Starting Afresh / Being Bold

This week Nemaha Central High School and the Mighty Thunder started a new era. Nemaha Valley and B&B Baileyville have come together on this new adventure. Not only are we merging student bodies and staff but we are making major changes in our technology.

The faculty was the first to participate in these changes when over three-fourths of them were switched from the Windows platform to MacBooks in late May. Many of them spent the summer not only figuring out how to get around on this new platform but how to implement tech tools into their curriculum. This was very evident during our professional development time on Tuesday morning as staff members talked about these new tools and how they plan to implement them in their classrooms.

In addition to all of the above, several staff members want to implement Google Classroom and are waiting for it to be rolled out to our domain. There is also a lot of curiosity about how the new student ePlanner will work (which also hasn’t been rolled out).

nchs rollout_On Thursday, the students joined the staff on the technology transition train when each student was given a MacBook Air. During a 30 minute ‘roll out’ session on Thursday, we had the students verify they could login to their computers, to their Google account and to their PowerSchool account. We also reviewed the new Thunder Bridge page and resources available to the students thru that site. On Friday, we had another session where we added programs to the Dock, installed Google Chrome and configured Google Drive. We also reviewed the major points of the laptop handbook, emphasizing the need to take care of the computer and to use it appropriately. There were some ‘hiccups’ along the way including a major one this weekend. However, the students have been great to work with.

This has been a challenging, tiring week for everyone but it has also been a very exciting week. It is a joy to work with a staff that is so willing to explore and try new things. I look forward to working with and learning from the Nemaha Central students and staff as we venture forth into this new school year and learn together.

Together, We Can


School Librarians Workshop

For the first time in a very long time, I will be participating in the School Librarians’ Workshop hosted by the Northeast Kansas Library System. Not only will I be attending, but somehow I got asked to present. I truly believe that what we are doing at Nemaha Valley High School isn’t any different than what is being done in school libraries across the state.

Kindles in Schools — Hear more about how one school district has tried checking out ereaders, including lessons learned,  what works and what didn’t.

AR Word Counts – Learn how Accelerated Reader word counts correlate with students’ test scores.  Recent studies show a strong connection between the two.

Transforming Education

Buried in a CJ Online article about Shawnee Heights’ proposed bond issue was a lot of information about how that district is trying to transform education to meet 21st century needs.

This process started with the use of personal learning communities. These groups working together to answer what USD 450 has identified as their 4 guiding questions:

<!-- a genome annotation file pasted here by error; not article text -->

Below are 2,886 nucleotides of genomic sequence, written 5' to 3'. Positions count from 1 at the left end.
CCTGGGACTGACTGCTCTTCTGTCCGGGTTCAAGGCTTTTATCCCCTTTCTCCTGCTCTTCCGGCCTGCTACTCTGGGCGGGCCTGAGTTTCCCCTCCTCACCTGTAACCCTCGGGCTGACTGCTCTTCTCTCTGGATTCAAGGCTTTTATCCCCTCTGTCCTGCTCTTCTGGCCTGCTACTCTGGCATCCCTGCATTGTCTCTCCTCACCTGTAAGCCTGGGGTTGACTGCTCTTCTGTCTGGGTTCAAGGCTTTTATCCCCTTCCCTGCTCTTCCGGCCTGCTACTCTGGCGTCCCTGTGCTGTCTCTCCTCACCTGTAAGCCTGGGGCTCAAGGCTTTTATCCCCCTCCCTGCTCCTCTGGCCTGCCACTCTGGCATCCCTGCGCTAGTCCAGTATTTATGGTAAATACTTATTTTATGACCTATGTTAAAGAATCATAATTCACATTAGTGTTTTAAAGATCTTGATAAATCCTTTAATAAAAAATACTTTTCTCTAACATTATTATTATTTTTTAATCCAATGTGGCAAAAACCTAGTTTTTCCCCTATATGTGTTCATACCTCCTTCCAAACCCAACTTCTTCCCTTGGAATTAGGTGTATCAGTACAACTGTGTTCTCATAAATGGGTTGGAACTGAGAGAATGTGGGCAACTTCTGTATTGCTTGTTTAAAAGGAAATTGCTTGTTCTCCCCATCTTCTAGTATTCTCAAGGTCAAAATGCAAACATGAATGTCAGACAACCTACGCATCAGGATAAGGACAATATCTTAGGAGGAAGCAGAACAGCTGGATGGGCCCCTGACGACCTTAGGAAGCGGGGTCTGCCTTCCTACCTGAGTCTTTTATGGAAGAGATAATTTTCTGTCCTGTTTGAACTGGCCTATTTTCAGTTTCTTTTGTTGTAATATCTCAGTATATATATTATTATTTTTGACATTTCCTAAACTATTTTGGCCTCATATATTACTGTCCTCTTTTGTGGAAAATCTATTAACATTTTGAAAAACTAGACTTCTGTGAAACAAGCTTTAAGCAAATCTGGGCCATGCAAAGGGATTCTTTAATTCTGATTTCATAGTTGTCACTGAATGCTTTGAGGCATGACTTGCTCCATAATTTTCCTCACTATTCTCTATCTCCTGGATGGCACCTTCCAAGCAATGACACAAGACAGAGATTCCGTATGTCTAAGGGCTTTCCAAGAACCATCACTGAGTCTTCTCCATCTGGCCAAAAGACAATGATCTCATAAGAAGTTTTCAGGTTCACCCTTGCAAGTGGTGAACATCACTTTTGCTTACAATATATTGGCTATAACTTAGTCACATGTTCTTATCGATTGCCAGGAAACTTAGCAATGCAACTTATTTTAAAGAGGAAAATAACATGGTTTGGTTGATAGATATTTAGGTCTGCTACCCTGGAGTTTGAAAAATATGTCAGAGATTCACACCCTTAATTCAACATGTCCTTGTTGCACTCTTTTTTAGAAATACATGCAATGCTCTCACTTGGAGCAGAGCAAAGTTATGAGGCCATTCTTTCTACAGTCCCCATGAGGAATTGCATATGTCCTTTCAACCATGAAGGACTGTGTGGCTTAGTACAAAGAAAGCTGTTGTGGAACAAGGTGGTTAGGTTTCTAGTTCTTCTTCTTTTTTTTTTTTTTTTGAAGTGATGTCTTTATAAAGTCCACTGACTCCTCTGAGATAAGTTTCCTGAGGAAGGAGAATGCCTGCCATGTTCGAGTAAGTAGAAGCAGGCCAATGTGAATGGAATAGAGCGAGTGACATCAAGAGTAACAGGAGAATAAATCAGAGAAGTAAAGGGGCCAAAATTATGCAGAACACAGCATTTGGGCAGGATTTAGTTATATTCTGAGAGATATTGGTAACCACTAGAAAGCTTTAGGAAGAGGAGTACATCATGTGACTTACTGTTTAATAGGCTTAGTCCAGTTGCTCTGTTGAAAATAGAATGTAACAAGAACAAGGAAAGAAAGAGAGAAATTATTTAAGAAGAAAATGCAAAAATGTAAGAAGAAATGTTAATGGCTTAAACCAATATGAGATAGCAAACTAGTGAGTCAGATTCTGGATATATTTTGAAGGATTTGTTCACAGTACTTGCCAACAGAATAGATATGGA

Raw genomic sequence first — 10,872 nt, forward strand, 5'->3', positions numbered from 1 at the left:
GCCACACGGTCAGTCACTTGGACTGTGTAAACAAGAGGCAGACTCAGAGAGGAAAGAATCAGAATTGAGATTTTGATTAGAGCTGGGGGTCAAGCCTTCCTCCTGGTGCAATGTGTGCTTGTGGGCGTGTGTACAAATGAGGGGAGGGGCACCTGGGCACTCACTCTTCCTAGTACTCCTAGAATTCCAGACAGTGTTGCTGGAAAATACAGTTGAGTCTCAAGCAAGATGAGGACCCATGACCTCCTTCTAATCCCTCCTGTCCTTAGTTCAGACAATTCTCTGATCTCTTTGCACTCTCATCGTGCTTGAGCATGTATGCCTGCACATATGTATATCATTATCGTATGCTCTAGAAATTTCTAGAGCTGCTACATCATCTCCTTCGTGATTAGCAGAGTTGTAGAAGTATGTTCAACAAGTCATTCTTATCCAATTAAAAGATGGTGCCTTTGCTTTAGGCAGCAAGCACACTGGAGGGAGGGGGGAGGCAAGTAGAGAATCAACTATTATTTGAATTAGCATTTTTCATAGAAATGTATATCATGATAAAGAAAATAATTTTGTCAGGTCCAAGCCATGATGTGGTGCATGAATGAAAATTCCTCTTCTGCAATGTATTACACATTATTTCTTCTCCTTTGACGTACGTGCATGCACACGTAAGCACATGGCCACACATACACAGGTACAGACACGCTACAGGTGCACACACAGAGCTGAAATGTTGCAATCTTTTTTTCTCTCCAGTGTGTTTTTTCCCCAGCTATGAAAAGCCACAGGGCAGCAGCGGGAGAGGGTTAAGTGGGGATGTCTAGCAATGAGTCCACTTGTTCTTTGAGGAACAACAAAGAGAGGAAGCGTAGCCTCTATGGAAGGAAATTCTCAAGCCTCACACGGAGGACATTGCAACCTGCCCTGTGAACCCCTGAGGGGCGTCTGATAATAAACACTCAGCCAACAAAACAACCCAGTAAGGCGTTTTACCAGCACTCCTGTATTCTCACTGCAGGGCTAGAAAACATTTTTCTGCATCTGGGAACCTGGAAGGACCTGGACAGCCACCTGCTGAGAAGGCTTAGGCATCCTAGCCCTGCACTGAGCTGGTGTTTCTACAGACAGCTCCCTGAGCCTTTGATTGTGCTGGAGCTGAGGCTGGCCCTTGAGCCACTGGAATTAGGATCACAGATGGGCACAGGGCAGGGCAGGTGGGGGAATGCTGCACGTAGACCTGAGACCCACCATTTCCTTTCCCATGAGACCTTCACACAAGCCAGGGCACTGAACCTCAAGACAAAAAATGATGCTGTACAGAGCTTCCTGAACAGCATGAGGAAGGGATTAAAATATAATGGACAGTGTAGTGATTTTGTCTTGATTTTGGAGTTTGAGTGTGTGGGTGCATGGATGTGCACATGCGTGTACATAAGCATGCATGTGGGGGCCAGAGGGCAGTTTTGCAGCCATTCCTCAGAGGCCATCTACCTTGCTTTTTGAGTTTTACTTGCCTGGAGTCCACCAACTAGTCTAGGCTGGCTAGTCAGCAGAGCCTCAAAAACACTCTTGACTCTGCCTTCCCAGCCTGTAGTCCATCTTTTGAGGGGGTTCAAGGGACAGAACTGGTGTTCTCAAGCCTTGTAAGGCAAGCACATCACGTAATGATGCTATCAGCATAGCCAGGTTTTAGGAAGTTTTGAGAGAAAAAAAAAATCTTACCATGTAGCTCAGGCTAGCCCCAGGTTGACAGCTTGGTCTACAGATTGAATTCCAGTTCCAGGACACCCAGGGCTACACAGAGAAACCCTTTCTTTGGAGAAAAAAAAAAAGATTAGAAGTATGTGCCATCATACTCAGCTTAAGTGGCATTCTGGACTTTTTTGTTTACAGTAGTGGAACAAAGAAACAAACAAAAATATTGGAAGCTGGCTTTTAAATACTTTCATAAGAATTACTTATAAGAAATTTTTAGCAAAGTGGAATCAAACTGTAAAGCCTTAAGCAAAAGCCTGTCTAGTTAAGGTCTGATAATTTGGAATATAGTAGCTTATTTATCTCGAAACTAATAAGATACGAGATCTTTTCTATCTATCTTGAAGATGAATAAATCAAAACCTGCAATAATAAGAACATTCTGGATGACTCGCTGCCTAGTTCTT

• What do we want kids to learn?
  • How do we know they learned it?
  • What do you do when they didn’t learn it?
  • What do you do if they already know it coming in?

These guiding questions and the answers to them are also driving the districts technology planning as they look to the future and

  • Implementation of Common Core Standards
  • Project-based student assessments
  • Need for information skills
  • Enabling students to be career ready

Whether you are a member of the Shawnee Height community, another school community in Kansas or even outside of the state, these guiding questions and the future needs are the same.

As Alan Beam, principal of Shawnee Heights High School says,

We’re preparing our kids for their future, not our past.

Tech Planning


The following web site looks at tech planning from a skills viewpoint.

10 Technology Skills Every Student Should Have

Many of these skills are incorporated into the 21st Century skill set and the NETS standards. Skills #1 and #11 are incorporated into the national library standards and even to some extent in the common core standards.

Because many of these skills will help a student be a life long learner and be able to adapt to changing technology, they provide a starting point for curricular and technology decisions.

Is There an App for that?

Today, I read the blog, How We Developed a Mobile App for Our School District, You Can Do It Too. The Judson Independent School District used Conduit to create a mobile app (JISD Connect) that aggregates several of their online sites. By using Conduit, the app pulls from existing resources such as Facebook, Twitter, Picasa images, RSS feeds, YouTube, and more.

Since the author claimed that I could ‘Do It Too’, I decided to try and create an app for the district. Right away, I ran into problems. The district web site does not provide RSS feeds. I could pull data from Facebook and Twitter — but those accounts are for Nemaha Valley High School and not the district. So, I started working with a Nemaha Valley High School app that would pull the Twitter and Facebook feeds. Knowing that there are great articles on the NVHS side of the district web site, I investigated converting the site to an RSS feed. I was able to do that with a trial account on Feedity. That allowed me to add the web site to the NVHS app — with some issues. Unfortunately, the ‘read more’ links at the end of article blurbs show up as feeds. Eliminating these detractors will take more time and possibly a more expensive account level.